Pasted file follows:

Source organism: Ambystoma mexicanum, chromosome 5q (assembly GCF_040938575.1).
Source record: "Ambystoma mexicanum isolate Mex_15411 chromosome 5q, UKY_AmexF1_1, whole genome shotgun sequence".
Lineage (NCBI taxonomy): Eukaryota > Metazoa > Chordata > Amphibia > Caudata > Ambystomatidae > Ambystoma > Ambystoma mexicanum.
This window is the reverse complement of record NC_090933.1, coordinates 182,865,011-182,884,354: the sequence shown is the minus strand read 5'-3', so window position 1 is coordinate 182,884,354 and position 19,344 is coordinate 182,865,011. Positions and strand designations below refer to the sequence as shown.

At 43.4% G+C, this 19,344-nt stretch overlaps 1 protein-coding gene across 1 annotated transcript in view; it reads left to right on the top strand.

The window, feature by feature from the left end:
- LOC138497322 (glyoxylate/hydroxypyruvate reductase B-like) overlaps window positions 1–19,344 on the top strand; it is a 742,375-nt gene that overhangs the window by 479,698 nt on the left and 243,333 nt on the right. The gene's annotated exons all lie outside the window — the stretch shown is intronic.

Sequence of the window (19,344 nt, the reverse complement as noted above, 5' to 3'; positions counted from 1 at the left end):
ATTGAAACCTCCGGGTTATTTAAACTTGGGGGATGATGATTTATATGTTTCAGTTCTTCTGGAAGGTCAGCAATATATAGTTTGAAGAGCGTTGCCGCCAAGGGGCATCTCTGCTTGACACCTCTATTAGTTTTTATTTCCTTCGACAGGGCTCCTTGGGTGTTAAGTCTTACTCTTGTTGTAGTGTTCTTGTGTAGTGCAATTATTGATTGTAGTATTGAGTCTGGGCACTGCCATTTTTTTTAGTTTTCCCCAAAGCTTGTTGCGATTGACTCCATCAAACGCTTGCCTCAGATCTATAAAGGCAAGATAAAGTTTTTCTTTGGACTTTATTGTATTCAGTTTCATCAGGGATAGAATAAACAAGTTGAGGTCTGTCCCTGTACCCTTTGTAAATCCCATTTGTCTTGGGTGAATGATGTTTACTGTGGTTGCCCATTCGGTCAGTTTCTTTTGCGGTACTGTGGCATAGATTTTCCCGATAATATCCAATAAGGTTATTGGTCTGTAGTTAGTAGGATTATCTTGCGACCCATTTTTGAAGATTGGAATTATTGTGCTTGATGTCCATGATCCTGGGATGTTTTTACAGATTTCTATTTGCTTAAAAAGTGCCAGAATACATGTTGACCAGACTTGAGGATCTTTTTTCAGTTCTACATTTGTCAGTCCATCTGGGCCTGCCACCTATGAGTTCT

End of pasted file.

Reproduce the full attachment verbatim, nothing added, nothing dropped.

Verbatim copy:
Source organism: Ambystoma mexicanum, chromosome 5q (assembly GCF_040938575.1).
Source record: "Ambystoma mexicanum isolate Mex_15411 chromosome 5q, UKY_AmexF1_1, whole genome shotgun sequence".
Lineage (NCBI taxonomy): Eukaryota > Metazoa > Chordata > Amphibia > Caudata > Ambystomatidae > Ambystoma > Ambystoma mexicanum.
This window is the reverse complement of record NC_090933.1, coordinates 182,865,011-182,884,354: the sequence shown is the minus strand read 5'-3', so window position 1 is coordinate 182,884,354 and position 19,344 is coordinate 182,865,011. Positions and strand designations below refer to the sequence as shown.

At 43.4% G+C, this 19,344-nt stretch overlaps 1 protein-coding gene across 1 annotated transcript in view; it reads left to right on the top strand.

The window, feature by feature from the left end:
- LOC138497322 (glyoxylate/hydroxypyruvate reductase B-like) overlaps window positions 1–19,344 on the top strand; it is a 742,375-nt gene that overhangs the window by 479,698 nt on the left and 243,333 nt on the right. The gene's annotated exons all lie outside the window — the stretch shown is intronic.

Sequence of the window (19,344 nt, the reverse complement as noted above, 5' to 3'; positions counted from 1 at the left end):
ATTGAAACCTCCGGGTTATTTAAACTTGGGGGATGATGATTTATATGTTTCAGTTCTTCTGGAAGGTCAGCAATATATAGTTTGAAGAGCGTTGCCGCCAAGGGGCATCTCTGCTTGACACCTCTATTAGTTTTTATTTCCTTCGACAGGGCTCCTTGGGTGTTAAGTCTTACTCTTGTTGTAGTGTTCTTGTGTAGTGCAATTATTGATTGTAGTATTGAGTCTGGGCACTGCCATTTTTTTTAGTTTTCCCCAAAGCTTGTTGCGATTGACTCCATCAAACGCTTGCCTCAGATCTATAAAGGCAAGATAAAGTTTTTCTTTGGACTTTATTGTATTCAGTTTCATCAGGGATAGAATAAACAAGTTGAGGTCTGTCCCTGTACCCTTTGTAAATCCCATTTGTCTTGGGTGAATGATGTTTACTGTGGTTGCCCATTCGGTCAGTTTCTTTTGCGGTACTGTGGCATAGATTTTCCCGATAATATCCAATAAGGTTATTGGTCTGTAGTTAGTAGGATTATCTTGCGACCCATTTTTGAAGATTGGAATTATTGTGCTTGATGTCCATGATCCTGGGATGTTTTTACAGATTTCTATTTGCTTAAAAAGTGCCAGAATACATGTTGACCAGACTTGAGGATCTTTTTTCAGTTCTACATTTGTCAGTCCATCTGGGCCTGCCACCTATGAGTTCT